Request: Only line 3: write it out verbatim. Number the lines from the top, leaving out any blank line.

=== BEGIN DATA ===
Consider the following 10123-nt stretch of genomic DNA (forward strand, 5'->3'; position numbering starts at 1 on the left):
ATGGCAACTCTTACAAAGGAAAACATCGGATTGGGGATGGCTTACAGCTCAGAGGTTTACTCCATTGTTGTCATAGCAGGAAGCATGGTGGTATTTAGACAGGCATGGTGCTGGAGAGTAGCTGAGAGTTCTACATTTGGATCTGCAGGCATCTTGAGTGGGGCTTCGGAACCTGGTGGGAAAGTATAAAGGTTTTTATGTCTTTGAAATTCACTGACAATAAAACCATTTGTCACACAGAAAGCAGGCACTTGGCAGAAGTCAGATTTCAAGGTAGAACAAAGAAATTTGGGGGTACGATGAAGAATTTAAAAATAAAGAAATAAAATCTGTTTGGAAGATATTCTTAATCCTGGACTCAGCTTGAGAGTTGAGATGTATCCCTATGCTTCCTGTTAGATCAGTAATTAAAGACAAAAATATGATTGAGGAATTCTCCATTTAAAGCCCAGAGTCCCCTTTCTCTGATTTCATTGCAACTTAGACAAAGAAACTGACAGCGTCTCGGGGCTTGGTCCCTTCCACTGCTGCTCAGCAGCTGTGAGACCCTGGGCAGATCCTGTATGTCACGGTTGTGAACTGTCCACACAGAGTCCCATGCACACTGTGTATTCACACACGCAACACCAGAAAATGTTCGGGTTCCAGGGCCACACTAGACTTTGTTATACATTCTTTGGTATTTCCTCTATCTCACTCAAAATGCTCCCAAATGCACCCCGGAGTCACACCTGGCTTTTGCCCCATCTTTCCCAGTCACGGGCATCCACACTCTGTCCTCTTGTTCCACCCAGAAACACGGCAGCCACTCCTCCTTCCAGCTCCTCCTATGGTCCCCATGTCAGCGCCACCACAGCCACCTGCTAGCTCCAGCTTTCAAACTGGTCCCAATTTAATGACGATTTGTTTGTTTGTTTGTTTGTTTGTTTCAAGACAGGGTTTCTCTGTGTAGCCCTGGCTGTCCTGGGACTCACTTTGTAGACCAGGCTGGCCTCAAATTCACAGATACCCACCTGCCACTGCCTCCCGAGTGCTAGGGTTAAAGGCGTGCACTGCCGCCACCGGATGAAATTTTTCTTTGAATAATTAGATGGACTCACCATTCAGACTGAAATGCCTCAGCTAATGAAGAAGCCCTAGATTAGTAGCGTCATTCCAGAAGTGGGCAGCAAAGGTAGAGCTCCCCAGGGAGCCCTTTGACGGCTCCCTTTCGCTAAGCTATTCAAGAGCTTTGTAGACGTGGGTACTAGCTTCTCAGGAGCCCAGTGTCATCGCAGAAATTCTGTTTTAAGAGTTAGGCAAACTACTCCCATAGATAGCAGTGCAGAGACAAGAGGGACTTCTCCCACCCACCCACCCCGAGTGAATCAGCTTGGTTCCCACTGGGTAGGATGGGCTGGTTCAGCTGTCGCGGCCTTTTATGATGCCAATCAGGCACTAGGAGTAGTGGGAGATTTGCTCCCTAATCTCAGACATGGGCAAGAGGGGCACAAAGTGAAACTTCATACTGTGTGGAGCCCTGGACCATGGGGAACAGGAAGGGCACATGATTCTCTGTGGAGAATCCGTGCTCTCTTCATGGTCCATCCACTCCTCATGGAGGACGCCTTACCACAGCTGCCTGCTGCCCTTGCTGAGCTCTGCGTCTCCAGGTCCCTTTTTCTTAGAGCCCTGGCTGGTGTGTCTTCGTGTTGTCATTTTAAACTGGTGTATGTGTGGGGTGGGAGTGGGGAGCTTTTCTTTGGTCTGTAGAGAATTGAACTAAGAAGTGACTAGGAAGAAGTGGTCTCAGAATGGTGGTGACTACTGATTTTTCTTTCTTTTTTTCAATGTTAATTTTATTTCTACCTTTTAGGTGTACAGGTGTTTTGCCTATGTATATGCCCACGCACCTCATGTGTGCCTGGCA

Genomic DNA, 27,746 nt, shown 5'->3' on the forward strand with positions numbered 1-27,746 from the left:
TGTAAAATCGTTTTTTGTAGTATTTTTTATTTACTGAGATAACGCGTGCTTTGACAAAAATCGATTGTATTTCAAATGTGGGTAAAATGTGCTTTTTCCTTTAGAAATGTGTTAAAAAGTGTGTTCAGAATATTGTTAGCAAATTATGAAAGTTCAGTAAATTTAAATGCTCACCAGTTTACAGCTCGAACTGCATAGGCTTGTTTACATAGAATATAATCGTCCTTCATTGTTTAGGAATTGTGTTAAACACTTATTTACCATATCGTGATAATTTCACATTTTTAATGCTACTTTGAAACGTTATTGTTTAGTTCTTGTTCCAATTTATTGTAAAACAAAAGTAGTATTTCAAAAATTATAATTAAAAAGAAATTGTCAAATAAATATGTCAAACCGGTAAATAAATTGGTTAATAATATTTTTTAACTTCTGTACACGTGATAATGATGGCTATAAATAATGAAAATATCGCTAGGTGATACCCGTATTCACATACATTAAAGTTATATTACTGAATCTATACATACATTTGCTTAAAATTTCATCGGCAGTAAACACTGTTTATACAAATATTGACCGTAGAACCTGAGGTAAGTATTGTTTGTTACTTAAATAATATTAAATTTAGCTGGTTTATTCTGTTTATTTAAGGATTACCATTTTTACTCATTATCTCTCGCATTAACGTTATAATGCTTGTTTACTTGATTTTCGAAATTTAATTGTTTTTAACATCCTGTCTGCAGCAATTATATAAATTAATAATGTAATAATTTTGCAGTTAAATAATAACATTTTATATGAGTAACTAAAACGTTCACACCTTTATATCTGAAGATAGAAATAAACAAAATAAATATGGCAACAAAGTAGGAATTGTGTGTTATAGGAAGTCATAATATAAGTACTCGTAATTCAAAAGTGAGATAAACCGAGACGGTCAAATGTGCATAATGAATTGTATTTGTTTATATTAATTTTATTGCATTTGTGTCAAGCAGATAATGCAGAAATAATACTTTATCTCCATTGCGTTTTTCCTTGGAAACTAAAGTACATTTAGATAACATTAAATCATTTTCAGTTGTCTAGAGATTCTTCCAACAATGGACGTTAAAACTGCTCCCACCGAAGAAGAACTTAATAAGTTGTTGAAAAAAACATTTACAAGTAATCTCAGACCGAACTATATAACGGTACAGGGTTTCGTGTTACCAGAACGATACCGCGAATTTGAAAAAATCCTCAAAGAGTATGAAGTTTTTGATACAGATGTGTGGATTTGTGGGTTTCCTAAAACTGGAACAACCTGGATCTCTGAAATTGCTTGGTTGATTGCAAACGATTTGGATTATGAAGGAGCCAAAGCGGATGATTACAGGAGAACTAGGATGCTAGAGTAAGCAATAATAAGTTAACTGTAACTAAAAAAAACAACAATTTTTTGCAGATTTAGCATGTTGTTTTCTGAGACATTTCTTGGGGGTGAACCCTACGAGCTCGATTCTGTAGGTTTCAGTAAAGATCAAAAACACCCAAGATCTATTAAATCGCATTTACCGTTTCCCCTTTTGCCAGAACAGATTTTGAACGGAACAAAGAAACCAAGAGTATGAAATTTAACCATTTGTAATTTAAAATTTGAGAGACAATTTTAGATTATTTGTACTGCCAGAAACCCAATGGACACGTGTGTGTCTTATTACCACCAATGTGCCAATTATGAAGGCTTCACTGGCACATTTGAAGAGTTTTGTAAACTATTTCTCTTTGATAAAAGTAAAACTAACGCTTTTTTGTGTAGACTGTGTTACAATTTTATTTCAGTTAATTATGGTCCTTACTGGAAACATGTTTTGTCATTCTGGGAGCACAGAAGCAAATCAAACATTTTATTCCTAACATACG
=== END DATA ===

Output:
Genomic DNA, 27,746 nt, shown 5'->3' on the forward strand with positions numbered 1-27,746 from the left: